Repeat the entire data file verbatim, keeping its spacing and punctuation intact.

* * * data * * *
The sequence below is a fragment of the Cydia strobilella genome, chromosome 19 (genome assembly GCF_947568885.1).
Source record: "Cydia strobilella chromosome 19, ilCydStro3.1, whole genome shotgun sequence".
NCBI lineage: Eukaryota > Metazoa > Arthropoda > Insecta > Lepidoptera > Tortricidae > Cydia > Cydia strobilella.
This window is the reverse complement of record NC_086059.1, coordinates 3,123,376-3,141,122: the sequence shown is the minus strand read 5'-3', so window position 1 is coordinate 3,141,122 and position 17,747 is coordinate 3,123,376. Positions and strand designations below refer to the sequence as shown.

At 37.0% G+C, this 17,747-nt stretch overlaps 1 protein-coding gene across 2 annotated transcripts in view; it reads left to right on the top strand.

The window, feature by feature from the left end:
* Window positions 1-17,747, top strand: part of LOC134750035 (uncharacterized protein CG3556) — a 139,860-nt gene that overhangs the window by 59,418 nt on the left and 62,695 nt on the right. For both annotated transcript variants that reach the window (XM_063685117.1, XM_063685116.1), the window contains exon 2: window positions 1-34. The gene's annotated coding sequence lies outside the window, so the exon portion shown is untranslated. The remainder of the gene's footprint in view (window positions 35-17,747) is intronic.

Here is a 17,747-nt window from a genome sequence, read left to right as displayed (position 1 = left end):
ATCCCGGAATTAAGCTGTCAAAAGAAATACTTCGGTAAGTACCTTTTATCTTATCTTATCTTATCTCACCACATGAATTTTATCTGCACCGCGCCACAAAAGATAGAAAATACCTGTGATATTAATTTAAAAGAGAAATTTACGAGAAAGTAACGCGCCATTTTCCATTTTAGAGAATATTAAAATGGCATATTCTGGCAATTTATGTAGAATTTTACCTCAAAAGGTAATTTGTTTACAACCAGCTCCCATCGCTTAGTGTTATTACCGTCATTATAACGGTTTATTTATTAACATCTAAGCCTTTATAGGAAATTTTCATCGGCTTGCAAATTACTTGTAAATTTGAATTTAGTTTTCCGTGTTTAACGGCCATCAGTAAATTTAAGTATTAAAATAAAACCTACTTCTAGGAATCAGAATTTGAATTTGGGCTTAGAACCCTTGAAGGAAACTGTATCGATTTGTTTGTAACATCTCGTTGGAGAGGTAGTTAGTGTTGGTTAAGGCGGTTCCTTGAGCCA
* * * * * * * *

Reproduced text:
The sequence below is a fragment of the Cydia strobilella genome, chromosome 19 (genome assembly GCF_947568885.1).
Source record: "Cydia strobilella chromosome 19, ilCydStro3.1, whole genome shotgun sequence".
NCBI lineage: Eukaryota > Metazoa > Arthropoda > Insecta > Lepidoptera > Tortricidae > Cydia > Cydia strobilella.
This window is the reverse complement of record NC_086059.1, coordinates 3,123,376-3,141,122: the sequence shown is the minus strand read 5'-3', so window position 1 is coordinate 3,141,122 and position 17,747 is coordinate 3,123,376. Positions and strand designations below refer to the sequence as shown.

At 37.0% G+C, this 17,747-nt stretch overlaps 1 protein-coding gene across 2 annotated transcripts in view; it reads left to right on the top strand.

The window, feature by feature from the left end:
* Window positions 1-17,747, top strand: part of LOC134750035 (uncharacterized protein CG3556) — a 139,860-nt gene that overhangs the window by 59,418 nt on the left and 62,695 nt on the right. For both annotated transcript variants that reach the window (XM_063685117.1, XM_063685116.1), the window contains exon 2: window positions 1-34. The gene's annotated coding sequence lies outside the window, so the exon portion shown is untranslated. The remainder of the gene's footprint in view (window positions 35-17,747) is intronic.

Here is a 17,747-nt window from a genome sequence, read left to right as displayed (position 1 = left end):
ATCCCGGAATTAAGCTGTCAAAAGAAATACTTCGGTAAGTACCTTTTATCTTATCTTATCTTATCTCACCACATGAATTTTATCTGCACCGCGCCACAAAAGATAGAAAATACCTGTGATATTAATTTAAAAGAGAAATTTACGAGAAAGTAACGCGCCATTTTCCATTTTAGAGAATATTAAAATGGCATATTCTGGCAATTTATGTAGAATTTTACCTCAAAAGGTAATTTGTTTACAACCAGCTCCCATCGCTTAGTGTTATTACCGTCATTATAACGGTTTATTTATTAACATCTAAGCCTTTATAGGAAATTTTCATCGGCTTGCAAATTACTTGTAAATTTGAATTTAGTTTTCCGTGTTTAACGGCCATCAGTAAATTTAAGTATTAAAATAAAACCTACTTCTAGGAATCAGAATTTGAATTTGGGCTTAGAACCCTTGAAGGAAACTGTATCGATTTGTTTGTAACATCTCGTTGGAGAGGTAGTTAGTGTTGGTTAAGGCGGTTCCTTGAGCCA